Research Papers: Gas Turbines: Structures and Dynamics

Spiral Vibration of a Turbogenerator Set: Case History, Stability Analysis, Measurements and Operational Experience

[+] Author and Article Information
Lothar Eckert

 ALSTOM, Zentralstrasse 40, 5242 Birr, Switzerland

Joachim Schmied

 DELTA JS AG, Technoparkstrasse 1, 8005 Zurich, Switzerland

J. Eng. Gas Turbines Power 130(1), 012509 (Jan 11, 2008) (10 pages) doi:10.1115/1.2747645 History: Received April 30, 2007; Revised May 06, 2007; Published January 11, 2008

A hydrogen-cooled turbogenerator operating at 3600 rpm showed the phenomenon of spiral vibration with a forward rotating unbalance vector. The relative shaft vibration measured at the non-driven end-bearing was close to the trip level. Spiral vibration is observed at various types of rotating machinery with both rotation directions of the unbalance vector, i.e., forward and backward. Spiral vibration is caused by a vibration-induced hot spot on the shaft surface generated by friction. The turbogenerator has three bearings: two main bearings and the brush gear bearing. The carbon brushes sliding on the slip rings were identified as the hot spot location. Potential modifications were studied using hot spot stability analyses with a rotor dynamic model of the generator rotor on three journal bearings. The applied method, introduced by Schmied (1987, “Spiral Vibrations of Rotors” Proc. 11th Biennial ASME Design Engineering Div. Conf., Vib. Noise, DE-Vol. 2, Rotating Machinery Dynamics, Boston, MA, ASME H0400B, pp. 449–456), allows the handling of general systems. The hot spot model is based on the theory of Kellenberger (1978, Ingenieur-Archiv, 47, pp. 223–229; 1980, Journal of Mechanical Design, 102, pp. 177–184) using a thermal equation between the shaft’s thermal deflection and the shaft displacement at the hot spot location. Three different relations between the heat input and the shaft vibration were modeled: heat input proportional to the shaft displacement, to the shaft velocity, and to the shaft acceleration. The model, in which the heat input is proportional to the velocity, is the most suitable variant for slip rings. This was confirmed by comparison with the measured vibration behavior. A modification of the shaft line was selected based on the calculation results and was successfully implemented. This generator and other generators with the same modified brush gear unit have been in operation for more than four years.

Copyright © 2008 by ALSTOM
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Figure 1

Measured displacement p-p (peak-to-peak) amplitudes showing spiral vibration: (a) polar plot of bearing pedestal vibration; (b) amplitude versus time plot of relative shaft vibration

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Figure 2

Turbogenerator during running test in factory

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Figure 3

Polar plots of measured vibration at different rotor speeds n and period T for one 360deg turn: (a) relative shaft vibration at NDE-bearing; (b) horizontal DE-bearing pedestal vibration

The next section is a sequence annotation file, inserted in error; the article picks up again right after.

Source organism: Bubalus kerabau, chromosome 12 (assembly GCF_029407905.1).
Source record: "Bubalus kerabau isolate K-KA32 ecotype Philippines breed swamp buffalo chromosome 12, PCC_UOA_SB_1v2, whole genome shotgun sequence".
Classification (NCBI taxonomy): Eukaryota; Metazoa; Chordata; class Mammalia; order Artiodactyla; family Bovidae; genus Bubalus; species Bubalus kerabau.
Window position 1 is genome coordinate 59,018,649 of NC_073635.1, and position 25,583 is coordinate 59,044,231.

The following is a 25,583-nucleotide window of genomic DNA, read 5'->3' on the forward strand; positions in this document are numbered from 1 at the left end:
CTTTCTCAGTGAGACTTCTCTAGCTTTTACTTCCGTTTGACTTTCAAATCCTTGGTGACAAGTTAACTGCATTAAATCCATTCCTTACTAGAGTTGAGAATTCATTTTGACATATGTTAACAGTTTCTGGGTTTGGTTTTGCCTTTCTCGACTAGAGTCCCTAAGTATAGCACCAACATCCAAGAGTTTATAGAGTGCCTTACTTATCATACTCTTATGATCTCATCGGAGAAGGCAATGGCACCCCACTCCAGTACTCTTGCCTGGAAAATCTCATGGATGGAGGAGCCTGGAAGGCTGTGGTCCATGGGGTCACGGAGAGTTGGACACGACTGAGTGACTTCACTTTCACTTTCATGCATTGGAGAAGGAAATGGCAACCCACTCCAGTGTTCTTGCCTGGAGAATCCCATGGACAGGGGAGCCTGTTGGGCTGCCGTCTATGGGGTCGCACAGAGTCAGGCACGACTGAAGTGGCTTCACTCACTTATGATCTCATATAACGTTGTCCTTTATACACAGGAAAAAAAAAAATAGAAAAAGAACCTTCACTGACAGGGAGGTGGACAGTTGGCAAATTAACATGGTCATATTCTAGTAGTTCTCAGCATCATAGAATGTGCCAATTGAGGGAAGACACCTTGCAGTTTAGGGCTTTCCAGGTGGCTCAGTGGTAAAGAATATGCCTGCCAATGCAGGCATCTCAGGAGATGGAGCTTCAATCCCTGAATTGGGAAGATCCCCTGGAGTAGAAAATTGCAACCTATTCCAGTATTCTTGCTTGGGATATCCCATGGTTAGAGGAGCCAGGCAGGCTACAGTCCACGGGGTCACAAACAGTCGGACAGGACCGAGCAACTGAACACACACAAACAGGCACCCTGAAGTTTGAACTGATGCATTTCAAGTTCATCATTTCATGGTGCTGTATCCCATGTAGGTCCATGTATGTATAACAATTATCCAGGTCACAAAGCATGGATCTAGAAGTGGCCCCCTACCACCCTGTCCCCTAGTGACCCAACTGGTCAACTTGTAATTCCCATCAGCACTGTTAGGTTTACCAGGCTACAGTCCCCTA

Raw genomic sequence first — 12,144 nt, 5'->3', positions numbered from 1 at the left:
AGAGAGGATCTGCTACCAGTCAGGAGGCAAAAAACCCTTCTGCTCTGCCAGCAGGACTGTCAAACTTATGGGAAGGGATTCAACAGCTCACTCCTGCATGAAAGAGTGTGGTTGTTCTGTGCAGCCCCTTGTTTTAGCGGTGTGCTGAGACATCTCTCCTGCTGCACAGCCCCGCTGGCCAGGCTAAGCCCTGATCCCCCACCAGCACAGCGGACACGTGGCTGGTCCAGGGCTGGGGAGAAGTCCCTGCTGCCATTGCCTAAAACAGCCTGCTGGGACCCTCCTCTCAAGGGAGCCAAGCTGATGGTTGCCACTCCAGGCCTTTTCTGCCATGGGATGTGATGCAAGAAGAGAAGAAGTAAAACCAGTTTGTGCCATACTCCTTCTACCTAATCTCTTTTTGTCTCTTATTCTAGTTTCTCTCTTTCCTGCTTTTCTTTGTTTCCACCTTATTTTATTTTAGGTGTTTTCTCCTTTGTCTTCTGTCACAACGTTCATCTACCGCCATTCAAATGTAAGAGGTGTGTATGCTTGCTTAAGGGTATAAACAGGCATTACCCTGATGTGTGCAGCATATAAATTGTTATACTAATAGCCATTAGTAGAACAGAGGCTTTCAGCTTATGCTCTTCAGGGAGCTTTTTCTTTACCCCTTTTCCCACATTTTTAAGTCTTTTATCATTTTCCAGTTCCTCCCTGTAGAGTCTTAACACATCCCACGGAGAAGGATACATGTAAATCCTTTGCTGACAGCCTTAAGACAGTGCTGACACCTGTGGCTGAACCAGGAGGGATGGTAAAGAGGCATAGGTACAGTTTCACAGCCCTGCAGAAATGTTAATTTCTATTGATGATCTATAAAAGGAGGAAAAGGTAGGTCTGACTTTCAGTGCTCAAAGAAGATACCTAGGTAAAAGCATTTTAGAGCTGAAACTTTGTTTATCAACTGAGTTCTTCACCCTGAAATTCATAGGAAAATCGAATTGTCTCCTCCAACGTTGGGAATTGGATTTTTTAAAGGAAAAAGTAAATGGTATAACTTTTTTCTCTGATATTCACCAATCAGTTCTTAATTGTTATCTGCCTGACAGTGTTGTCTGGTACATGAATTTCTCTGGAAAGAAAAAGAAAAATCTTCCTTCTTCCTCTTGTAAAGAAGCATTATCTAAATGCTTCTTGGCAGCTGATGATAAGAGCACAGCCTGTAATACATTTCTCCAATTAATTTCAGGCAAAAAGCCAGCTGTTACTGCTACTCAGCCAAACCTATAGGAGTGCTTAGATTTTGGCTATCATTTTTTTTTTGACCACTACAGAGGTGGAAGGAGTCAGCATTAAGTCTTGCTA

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Figure 4

Measured relative shaft vibration at NDE-bearing. Rotor speed n=3600rpm.

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Figure 5

Brush gear unit: (a) view on removable brush carriers; (b) brush carrier with three brushes

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Figure 6

Three heat input mechanisms of brushes

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Figure 7

Rotor model of the turbogenerator with slip ring shaft between the NDE- and the end-bearings

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Figure 8

Slip ring shaft (SR) modes at rated speed: (a) horizontal; (b) vertical

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Figure 9

Thermal deflection due to hot spot at slip ring 1: (a) horizontal deflection; (b) vertical deflection

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Figure 10

Stability charts for the three different heat input models: (a) case a: heat input ∼ shaft displacement; (b) case b: heat input ∼ shaft velocity; (c) case c: heat input ∼ shaft acceleration

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Figure 11

Campbell diagram of horizontal and vertical slip ring shaft mode: (a) original design; (b) selected modification: five tilting-pad bearings at NDE- and end-bearings

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Figure 12

Hot spot stability chart before and after modification. Heat input proportional to shaft velocity.

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Figure 13

Polar plot of measured relative shaft vibration at NDE: (a) before modification; (b) after modification

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Figure 14

Typical measured relative shaft vibration at NDE: (a) polar plot; (b) amplitude versus time plot

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Figure 15

Circular orbit of the shaft center at the slip rings

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Figure 16

Circumferential distribution of added and eliminated heating efficiency



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